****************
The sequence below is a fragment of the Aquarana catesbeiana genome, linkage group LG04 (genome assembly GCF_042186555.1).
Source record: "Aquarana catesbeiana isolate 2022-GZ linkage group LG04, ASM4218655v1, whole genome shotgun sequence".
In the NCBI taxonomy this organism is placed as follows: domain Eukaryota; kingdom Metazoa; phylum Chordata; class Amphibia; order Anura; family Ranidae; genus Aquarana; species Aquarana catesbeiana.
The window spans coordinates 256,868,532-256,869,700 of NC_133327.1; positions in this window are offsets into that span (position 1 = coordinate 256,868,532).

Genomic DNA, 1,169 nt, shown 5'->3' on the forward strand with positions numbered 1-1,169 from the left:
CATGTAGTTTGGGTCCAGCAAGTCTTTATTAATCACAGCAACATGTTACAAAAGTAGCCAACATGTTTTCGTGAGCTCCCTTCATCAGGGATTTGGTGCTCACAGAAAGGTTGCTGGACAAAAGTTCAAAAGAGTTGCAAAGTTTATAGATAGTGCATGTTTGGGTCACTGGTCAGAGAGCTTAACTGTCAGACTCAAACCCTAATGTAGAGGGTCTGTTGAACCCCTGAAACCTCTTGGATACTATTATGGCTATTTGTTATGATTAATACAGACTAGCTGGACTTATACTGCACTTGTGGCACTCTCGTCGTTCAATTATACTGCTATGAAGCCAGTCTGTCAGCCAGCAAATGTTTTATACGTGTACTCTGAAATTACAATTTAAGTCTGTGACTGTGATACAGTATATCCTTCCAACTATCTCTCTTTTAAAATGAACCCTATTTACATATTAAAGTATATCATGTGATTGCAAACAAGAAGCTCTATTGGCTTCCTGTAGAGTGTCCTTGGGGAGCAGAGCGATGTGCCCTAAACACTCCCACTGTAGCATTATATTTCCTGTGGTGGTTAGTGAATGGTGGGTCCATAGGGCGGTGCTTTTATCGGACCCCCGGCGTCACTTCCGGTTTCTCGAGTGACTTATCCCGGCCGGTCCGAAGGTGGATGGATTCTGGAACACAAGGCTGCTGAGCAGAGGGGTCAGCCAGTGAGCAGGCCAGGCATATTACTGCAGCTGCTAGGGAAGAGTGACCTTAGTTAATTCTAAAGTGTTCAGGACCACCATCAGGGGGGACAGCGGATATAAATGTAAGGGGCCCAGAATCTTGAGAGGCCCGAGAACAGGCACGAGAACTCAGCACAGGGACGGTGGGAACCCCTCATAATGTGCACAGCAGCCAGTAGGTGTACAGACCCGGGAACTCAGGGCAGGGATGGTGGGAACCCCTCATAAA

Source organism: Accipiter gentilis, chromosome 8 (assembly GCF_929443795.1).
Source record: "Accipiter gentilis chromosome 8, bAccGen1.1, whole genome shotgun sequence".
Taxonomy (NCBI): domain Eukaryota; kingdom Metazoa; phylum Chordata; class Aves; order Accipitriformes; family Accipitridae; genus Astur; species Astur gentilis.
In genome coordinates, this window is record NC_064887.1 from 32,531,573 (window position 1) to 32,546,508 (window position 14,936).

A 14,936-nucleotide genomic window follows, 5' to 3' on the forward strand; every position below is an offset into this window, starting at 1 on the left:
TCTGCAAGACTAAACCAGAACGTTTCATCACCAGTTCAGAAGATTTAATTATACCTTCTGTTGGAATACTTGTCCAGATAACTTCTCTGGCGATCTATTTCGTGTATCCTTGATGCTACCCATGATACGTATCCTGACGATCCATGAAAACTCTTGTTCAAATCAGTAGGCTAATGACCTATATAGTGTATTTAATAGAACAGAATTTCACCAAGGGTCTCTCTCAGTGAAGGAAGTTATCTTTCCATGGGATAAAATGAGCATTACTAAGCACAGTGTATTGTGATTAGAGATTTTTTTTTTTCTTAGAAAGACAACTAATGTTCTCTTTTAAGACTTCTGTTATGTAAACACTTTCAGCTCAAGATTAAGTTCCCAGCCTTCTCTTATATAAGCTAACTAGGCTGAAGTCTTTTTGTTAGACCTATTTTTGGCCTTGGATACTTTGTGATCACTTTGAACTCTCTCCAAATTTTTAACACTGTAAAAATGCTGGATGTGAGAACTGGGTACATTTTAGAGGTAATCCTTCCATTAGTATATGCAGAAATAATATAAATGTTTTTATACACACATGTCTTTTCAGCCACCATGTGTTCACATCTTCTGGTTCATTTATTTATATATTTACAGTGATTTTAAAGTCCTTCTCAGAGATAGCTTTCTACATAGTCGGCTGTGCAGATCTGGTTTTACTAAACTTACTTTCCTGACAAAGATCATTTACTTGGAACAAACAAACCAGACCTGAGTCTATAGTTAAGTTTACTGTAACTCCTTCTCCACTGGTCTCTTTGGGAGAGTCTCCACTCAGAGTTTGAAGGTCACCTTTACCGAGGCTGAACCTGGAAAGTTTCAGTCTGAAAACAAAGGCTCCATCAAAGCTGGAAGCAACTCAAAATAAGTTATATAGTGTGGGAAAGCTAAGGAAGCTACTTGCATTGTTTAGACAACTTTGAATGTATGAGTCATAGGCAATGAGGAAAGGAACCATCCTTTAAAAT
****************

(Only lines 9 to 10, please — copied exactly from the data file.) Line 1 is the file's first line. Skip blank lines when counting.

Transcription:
Taxonomy (NCBI): domain Eukaryota; kingdom Metazoa; phylum Chordata; class Aves; order Accipitriformes; family Accipitridae; genus Astur; species Astur gentilis.
In genome coordinates, this window is record NC_064887.1 from 32,531,573 (window position 1) to 32,546,508 (window position 14,936).